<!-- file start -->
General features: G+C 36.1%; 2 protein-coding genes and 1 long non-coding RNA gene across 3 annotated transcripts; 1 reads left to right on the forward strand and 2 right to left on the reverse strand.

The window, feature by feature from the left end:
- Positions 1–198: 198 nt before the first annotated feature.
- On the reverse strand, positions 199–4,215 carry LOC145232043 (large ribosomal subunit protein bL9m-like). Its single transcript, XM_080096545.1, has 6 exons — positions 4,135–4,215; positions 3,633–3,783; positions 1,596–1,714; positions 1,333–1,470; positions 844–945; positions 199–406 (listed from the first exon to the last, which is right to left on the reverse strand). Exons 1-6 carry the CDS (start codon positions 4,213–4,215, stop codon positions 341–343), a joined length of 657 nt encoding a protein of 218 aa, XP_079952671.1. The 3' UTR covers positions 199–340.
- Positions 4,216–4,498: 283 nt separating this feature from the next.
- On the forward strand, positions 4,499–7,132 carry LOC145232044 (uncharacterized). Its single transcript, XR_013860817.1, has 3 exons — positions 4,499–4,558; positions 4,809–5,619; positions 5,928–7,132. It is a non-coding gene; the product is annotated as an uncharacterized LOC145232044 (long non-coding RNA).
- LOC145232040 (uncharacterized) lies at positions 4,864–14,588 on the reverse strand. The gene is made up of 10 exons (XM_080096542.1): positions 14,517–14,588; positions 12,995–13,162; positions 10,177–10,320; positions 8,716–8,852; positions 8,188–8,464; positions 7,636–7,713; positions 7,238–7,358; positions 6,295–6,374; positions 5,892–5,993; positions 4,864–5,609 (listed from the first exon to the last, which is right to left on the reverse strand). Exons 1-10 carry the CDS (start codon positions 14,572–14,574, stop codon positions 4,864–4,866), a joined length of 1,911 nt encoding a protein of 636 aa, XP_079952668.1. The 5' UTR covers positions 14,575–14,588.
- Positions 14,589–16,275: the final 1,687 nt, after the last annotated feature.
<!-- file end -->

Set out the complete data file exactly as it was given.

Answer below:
General features: G+C 36.1%; 2 protein-coding genes and 1 long non-coding RNA gene across 3 annotated transcripts; 1 reads left to right on the forward strand and 2 right to left on the reverse strand.

The window, feature by feature from the left end:
- Positions 1–198: 198 nt before the first annotated feature.
- On the reverse strand, positions 199–4,215 carry LOC145232043 (large ribosomal subunit protein bL9m-like). Its single transcript, XM_080096545.1, has 6 exons — positions 4,135–4,215; positions 3,633–3,783; positions 1,596–1,714; positions 1,333–1,470; positions 844–945; positions 199–406 (listed from the first exon to the last, which is right to left on the reverse strand). Exons 1-6 carry the CDS (start codon positions 4,213–4,215, stop codon positions 341–343), a joined length of 657 nt encoding a protein of 218 aa, XP_079952671.1. The 3' UTR covers positions 199–340.
- Positions 4,216–4,498: 283 nt separating this feature from the next.
- On the forward strand, positions 4,499–7,132 carry LOC145232044 (uncharacterized). Its single transcript, XR_013860817.1, has 3 exons — positions 4,499–4,558; positions 4,809–5,619; positions 5,928–7,132. It is a non-coding gene; the product is annotated as an uncharacterized LOC145232044 (long non-coding RNA).
- LOC145232040 (uncharacterized) lies at positions 4,864–14,588 on the reverse strand. The gene is made up of 10 exons (XM_080096542.1): positions 14,517–14,588; positions 12,995–13,162; positions 10,177–10,320; positions 8,716–8,852; positions 8,188–8,464; positions 7,636–7,713; positions 7,238–7,358; positions 6,295–6,374; positions 5,892–5,993; positions 4,864–5,609 (listed from the first exon to the last, which is right to left on the reverse strand). Exons 1-10 carry the CDS (start codon positions 14,572–14,574, stop codon positions 4,864–4,866), a joined length of 1,911 nt encoding a protein of 636 aa, XP_079952668.1. The 5' UTR covers positions 14,575–14,588.
- Positions 14,589–16,275: the final 1,687 nt, after the last annotated feature.